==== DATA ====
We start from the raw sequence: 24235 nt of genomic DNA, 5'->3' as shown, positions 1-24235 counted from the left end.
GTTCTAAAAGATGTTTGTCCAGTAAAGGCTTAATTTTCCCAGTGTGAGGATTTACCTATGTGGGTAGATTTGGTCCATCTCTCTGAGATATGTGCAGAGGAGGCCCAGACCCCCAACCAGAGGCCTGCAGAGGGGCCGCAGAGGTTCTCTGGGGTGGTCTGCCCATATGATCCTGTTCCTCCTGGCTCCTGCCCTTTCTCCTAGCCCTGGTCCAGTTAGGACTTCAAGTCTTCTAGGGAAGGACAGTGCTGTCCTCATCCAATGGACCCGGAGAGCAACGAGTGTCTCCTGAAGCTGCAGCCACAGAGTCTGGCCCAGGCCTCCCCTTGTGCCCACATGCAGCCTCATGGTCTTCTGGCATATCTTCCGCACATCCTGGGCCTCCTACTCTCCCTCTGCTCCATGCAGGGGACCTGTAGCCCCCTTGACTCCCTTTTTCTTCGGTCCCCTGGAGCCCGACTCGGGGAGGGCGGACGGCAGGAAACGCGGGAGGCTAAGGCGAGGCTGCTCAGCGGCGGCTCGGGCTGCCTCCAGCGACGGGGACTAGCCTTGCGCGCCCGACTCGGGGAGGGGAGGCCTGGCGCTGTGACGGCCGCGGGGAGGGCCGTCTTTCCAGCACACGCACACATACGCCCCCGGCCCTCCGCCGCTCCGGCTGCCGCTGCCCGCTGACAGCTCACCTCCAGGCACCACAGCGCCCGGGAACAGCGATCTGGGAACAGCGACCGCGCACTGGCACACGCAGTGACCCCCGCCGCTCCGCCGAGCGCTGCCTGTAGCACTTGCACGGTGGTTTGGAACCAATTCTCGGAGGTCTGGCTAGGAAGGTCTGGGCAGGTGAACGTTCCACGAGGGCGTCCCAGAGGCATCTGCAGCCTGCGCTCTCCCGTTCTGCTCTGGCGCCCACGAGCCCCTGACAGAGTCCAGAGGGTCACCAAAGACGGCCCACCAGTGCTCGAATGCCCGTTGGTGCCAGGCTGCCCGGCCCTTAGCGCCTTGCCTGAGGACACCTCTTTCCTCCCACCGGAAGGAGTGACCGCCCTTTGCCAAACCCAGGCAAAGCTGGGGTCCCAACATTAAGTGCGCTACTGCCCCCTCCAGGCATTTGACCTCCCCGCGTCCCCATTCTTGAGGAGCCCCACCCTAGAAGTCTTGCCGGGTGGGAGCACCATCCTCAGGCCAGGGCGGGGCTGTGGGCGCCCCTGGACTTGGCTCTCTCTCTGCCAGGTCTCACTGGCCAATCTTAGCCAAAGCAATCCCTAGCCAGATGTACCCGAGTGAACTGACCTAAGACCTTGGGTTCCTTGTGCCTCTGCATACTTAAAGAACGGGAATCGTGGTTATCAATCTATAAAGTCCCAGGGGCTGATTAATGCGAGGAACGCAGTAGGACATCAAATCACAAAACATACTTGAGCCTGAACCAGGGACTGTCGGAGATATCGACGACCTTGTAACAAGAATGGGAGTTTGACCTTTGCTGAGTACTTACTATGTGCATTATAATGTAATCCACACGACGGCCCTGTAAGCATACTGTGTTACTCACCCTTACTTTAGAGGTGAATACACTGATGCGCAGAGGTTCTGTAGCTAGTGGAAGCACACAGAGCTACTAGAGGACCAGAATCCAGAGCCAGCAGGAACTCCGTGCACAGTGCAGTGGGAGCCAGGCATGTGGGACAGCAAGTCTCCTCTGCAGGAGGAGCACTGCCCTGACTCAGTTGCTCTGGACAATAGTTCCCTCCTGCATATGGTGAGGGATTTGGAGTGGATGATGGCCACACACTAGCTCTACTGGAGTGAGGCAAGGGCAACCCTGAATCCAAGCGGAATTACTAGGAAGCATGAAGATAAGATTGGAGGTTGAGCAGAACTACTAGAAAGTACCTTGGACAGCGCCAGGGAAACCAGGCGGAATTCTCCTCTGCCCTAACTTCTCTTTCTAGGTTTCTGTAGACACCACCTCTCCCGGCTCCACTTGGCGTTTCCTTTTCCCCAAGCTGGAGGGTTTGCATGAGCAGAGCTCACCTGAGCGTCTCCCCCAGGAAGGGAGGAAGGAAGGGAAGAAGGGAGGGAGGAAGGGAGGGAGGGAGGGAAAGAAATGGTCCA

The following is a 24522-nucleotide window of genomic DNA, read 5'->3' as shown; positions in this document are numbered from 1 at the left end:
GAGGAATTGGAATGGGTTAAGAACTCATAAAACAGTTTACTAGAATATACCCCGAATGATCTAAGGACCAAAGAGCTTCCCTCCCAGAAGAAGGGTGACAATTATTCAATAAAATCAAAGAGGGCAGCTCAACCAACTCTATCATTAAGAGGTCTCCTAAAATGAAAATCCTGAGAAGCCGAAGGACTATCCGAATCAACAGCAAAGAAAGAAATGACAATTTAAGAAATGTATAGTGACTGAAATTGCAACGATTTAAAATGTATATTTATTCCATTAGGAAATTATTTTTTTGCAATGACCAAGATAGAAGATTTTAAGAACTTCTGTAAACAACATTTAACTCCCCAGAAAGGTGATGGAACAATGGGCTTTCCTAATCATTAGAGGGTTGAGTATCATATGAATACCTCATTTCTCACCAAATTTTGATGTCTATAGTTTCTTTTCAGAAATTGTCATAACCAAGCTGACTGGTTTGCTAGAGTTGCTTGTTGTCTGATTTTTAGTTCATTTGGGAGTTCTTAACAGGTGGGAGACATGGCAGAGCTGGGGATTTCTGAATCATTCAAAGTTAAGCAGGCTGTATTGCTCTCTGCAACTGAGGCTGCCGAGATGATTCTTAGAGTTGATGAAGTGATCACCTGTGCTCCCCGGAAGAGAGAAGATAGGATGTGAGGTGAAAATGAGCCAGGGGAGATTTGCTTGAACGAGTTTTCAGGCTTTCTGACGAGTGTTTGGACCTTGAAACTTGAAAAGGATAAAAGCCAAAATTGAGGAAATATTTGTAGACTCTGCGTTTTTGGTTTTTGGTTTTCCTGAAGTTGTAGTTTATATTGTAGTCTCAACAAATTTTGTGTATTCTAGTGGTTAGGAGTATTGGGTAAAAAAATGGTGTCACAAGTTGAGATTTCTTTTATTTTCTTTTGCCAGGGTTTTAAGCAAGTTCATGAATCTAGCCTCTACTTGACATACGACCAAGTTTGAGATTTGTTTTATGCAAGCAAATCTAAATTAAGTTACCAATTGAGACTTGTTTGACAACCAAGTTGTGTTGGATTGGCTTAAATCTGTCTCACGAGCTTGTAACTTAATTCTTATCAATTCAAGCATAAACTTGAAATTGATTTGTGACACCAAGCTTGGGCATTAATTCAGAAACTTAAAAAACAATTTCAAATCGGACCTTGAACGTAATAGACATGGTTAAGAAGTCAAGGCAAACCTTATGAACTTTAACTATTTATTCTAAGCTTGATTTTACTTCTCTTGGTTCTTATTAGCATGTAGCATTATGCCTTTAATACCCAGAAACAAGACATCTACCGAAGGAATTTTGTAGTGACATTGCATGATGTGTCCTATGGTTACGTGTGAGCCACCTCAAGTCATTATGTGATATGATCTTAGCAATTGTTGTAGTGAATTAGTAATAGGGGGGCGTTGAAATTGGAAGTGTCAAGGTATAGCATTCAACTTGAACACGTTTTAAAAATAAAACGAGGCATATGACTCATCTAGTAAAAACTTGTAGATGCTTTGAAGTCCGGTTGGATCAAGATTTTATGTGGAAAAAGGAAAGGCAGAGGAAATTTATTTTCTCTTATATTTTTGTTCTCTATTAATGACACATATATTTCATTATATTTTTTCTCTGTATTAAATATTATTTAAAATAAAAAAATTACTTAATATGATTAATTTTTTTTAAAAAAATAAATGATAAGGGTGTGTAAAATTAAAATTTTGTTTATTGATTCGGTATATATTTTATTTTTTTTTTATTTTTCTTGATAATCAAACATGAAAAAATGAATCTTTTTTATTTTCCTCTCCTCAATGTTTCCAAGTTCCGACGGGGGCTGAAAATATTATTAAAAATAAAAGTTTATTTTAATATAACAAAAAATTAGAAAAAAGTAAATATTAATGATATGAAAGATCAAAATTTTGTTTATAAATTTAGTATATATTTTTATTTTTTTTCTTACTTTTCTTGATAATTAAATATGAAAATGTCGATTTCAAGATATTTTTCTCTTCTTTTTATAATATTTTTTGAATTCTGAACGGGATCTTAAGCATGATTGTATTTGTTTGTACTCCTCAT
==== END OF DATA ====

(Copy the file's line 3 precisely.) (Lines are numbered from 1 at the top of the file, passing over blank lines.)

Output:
The following is a 24522-nucleotide window of genomic DNA, read 5'->3' as shown; positions in this document are numbered from 1 at the left end: